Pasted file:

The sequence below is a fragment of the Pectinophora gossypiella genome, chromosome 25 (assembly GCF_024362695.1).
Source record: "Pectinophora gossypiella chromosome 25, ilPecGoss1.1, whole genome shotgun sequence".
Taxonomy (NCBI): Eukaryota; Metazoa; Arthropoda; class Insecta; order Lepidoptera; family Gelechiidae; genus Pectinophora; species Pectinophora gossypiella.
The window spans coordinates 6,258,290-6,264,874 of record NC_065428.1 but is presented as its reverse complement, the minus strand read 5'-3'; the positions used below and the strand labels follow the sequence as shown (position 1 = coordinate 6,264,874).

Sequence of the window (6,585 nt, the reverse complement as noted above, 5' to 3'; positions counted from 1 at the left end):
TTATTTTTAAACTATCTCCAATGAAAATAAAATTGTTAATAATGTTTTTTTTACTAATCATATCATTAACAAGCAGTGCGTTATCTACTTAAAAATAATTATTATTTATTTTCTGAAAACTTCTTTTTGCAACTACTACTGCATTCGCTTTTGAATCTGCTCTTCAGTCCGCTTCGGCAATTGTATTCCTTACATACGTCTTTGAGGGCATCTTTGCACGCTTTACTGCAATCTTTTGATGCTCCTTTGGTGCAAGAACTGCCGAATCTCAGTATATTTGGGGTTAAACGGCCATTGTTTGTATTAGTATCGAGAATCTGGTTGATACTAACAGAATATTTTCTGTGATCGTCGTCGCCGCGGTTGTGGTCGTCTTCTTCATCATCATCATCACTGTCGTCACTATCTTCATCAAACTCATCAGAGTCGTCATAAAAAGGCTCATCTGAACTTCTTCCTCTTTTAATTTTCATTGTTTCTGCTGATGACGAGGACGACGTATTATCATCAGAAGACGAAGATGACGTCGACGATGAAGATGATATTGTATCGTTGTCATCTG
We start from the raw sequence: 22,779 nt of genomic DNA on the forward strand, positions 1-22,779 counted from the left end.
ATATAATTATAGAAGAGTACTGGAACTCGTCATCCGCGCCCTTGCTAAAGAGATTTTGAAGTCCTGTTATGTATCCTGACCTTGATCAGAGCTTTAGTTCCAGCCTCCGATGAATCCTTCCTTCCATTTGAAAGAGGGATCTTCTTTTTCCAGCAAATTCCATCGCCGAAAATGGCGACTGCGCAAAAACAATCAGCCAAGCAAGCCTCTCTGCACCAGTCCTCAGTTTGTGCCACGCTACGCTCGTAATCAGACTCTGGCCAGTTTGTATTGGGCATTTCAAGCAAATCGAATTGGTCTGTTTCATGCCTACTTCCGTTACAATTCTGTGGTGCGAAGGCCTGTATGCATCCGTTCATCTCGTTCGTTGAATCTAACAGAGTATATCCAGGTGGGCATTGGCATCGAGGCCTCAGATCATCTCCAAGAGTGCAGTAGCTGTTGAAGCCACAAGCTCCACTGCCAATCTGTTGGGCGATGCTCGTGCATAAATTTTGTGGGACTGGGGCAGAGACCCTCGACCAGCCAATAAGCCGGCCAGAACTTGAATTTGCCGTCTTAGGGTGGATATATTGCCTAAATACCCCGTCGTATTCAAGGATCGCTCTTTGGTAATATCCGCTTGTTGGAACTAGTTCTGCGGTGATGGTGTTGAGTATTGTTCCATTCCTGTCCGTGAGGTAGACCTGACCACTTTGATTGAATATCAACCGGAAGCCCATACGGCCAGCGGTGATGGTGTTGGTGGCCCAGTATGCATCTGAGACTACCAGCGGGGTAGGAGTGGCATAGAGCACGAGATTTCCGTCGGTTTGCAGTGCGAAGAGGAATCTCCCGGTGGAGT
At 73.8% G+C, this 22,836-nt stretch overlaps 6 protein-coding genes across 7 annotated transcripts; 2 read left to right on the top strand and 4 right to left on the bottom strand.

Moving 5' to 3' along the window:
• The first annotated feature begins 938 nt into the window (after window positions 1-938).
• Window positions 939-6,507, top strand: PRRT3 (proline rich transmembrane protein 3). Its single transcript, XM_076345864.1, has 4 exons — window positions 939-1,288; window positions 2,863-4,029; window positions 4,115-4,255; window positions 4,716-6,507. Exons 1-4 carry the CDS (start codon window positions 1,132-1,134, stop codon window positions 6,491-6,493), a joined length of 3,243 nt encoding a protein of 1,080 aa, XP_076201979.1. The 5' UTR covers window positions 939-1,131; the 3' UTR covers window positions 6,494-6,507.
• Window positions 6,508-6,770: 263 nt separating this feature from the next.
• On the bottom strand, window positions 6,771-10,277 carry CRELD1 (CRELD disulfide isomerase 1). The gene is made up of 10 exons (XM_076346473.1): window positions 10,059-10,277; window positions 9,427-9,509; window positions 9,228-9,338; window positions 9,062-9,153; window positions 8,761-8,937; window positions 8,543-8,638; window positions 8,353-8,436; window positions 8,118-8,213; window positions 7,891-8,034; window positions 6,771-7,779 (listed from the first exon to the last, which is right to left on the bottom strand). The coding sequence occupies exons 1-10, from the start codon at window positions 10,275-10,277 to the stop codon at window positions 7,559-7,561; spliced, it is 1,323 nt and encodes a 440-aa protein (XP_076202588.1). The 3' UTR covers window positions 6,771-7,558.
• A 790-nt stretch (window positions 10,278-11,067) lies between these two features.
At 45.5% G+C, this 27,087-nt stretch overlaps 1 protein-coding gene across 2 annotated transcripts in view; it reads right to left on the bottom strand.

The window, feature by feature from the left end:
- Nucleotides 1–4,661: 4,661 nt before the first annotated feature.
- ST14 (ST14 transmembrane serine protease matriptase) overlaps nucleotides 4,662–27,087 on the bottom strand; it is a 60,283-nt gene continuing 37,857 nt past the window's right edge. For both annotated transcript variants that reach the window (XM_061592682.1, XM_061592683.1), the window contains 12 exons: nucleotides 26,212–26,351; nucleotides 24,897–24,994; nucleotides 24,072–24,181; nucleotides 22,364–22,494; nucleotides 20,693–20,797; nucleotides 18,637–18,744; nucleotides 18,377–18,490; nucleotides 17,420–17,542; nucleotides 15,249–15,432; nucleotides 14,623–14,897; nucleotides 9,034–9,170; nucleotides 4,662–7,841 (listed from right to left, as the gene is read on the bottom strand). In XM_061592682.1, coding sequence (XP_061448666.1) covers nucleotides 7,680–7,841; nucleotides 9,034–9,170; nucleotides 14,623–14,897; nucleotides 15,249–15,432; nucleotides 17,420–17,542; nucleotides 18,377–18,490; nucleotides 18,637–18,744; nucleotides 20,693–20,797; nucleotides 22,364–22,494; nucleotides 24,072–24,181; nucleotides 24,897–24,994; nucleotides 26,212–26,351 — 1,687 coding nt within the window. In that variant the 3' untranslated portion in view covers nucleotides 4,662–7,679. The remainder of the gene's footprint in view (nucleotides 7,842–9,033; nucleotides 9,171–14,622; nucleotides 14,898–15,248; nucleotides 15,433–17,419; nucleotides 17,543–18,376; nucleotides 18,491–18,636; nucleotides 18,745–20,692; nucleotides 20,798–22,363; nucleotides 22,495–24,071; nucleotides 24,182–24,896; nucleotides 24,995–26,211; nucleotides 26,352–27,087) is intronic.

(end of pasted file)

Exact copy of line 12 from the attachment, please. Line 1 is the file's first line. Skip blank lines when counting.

• Window positions 939-6,507, top strand: PRRT3 (proline rich transmembrane protein 3). Its single transcript, XM_076345864.1, has 4 exons — window positions 939-1,288; window positions 2,863-4,029; window positions 4,115-4,255; window positions 4,716-6,507. Exons 1-4 carry the CDS (start codon window positions 1,132-1,134, stop codon window positions 6,491-6,493), a joined length of 3,243 nt encoding a protein of 1,080 aa, XP_076201979.1. The 5' UTR covers window positions 939-1,131; the 3' UTR covers window positions 6,494-6,507.